On April 18, 1981, a ball game sprang eternal. What began as a modestly attended minor-league game between the Pawtucket Red Sox and the Rochester Red Wings became not only the longest ever played in baseball history, but something else entirely. The first pitch was thrown after dusk on Holy Saturday, and for the next eight hours, the night seemed to suspend its participants between their collective pasts and futures, between their collective sorrows and joys - the ballplayers; the umpires; Pawtucket's ejected manager, peering through a hole in the backstop; the sportswriters and broadcasters; a few stalwart fans shivering in the cold.
With Bottom of the 33rd, celebrated New York Times journalist Dan Barry has written a lyrical meditation on small-town lives, minor-league dreams, and the elements of time and community that conspired one fateful night to produce a baseball game seemingly without end. Bottom of the 33rd captures the sport's essence: the purity of purpose, the crazy adherence to rules, the commitment of both players and fans.
This genre-bending book, a reportorial triumph, portrays the myriad lives held in the night's unrelenting grip. Consider, for instance, the team owner determined to revivify a decrepit stadium, built atop a swampy bog, or the batboy approaching manhood, nervous and earnest, or the umpire with a new family and a new home, or the wives watching or waiting up, listening to a radio broadcast slip into giddy exhaustion. Consider the small city of Pawtucket itself, its ghosts and relics, and the players, two destined for the Hall of Fame (Cal Ripken and Wade Boggs), a few to play only briefly or forgettably in the big leagues, and the many stuck in minor-league purgatory, duty bound and loyal to the game.
An unforgettable portrait of ambition and endurance, Bottom of the 33rd is the rare sports book that changes the way we perceive America's pastime, and America's past.
©2011 Dan Barry (P)2011 HarperCollins Publishers
. . . you wouldn't believe it. A baseball game that lasts for 33 innings? Of course, there is much more to this book than 32 innings of a tie baseball game. It was interesting getting to know the players in a more personal way. Coming from a family of baseball fanatics- my dad and two older brothers, I knew the names of every player on every MLB team in the 1960s, so my feelings for baseball run deep. OK, maybe not EVERY player, but I knew a lot about a lot of them. In a lot of ways this book made me thing, "Those were the days." Everything is so formulaic and predictable these days, or so it seems. Well, I am a true blue, dyed in the wool Cubbies fan (I think they need at least one fan who doesn't HAVE to be), and when they finally make the playoffs for the World Series, I'm making a trip to Chicago to see them play. I hope it doesn't last 33 innings, though. But on the outside chance that it does, I'll be there until the bitter end.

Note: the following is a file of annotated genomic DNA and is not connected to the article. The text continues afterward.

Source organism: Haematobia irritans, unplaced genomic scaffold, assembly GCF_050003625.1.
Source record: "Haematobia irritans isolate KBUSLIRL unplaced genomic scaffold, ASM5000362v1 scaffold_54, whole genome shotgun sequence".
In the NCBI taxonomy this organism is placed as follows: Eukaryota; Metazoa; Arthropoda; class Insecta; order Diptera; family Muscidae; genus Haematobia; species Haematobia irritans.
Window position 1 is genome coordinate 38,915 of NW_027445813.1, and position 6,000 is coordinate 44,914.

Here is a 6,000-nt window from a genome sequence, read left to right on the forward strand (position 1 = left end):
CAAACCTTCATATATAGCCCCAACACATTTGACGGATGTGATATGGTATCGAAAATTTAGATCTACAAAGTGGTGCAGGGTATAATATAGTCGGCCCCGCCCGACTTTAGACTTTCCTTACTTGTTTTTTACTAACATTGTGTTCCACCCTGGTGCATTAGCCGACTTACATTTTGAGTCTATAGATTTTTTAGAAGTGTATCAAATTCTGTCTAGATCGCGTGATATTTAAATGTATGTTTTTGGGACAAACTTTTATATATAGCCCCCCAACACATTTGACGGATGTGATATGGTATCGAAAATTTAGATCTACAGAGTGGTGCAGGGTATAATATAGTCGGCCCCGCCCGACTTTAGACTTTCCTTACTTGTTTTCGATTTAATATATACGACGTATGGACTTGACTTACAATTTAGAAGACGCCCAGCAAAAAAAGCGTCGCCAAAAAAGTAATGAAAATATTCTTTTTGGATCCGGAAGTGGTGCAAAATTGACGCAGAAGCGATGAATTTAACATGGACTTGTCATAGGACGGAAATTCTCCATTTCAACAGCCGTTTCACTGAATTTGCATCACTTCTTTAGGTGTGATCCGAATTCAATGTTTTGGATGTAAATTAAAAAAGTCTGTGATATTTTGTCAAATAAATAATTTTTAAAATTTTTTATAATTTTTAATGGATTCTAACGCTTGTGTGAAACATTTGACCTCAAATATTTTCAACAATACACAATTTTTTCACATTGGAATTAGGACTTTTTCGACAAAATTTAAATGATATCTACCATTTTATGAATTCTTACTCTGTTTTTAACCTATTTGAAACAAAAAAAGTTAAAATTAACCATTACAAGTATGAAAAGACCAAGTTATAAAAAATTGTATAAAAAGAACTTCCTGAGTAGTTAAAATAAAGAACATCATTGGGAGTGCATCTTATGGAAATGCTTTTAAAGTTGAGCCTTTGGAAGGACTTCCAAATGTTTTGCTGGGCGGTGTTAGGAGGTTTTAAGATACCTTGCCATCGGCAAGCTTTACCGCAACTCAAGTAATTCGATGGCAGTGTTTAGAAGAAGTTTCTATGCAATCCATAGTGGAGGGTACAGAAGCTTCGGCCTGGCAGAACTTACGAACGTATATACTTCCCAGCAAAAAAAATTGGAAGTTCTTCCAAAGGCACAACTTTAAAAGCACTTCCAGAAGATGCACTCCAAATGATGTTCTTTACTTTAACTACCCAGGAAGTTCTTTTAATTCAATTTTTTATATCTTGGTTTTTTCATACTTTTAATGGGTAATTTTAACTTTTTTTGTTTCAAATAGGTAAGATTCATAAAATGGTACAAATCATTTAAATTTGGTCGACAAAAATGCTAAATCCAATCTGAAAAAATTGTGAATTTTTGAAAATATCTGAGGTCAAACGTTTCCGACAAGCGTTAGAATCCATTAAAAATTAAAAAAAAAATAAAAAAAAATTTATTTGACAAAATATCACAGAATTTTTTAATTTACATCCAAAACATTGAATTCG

and, what could be better? The author narrates this story with all the irony, wit, and compassion of the person who created the tale, as he did.But,from history, and boy, does Barry do his homework. Barry's tone is somewhat deadpan, but he knows how to render the longest game in history, with the right amount of inflection. Sometimes I literally laughed out loud. If you like baseball, which i do, you just might get caught up in the flow of the story of unlikely characters; ball players, managers, bat boys, announcers, writers, their families.. At times even suspenseful, the narration moves you along with human interest stories that catch you by surprise. You ache for these (mostly) young men as the rawness outside, the wee hours of the morning in this interminable game, all make you feel for their plights. Some have a happy ending. Most do not. I ended up buying book versions of "The Bottom of the 33rd" for at least 3 people this holiday season. Only because they don't do audible.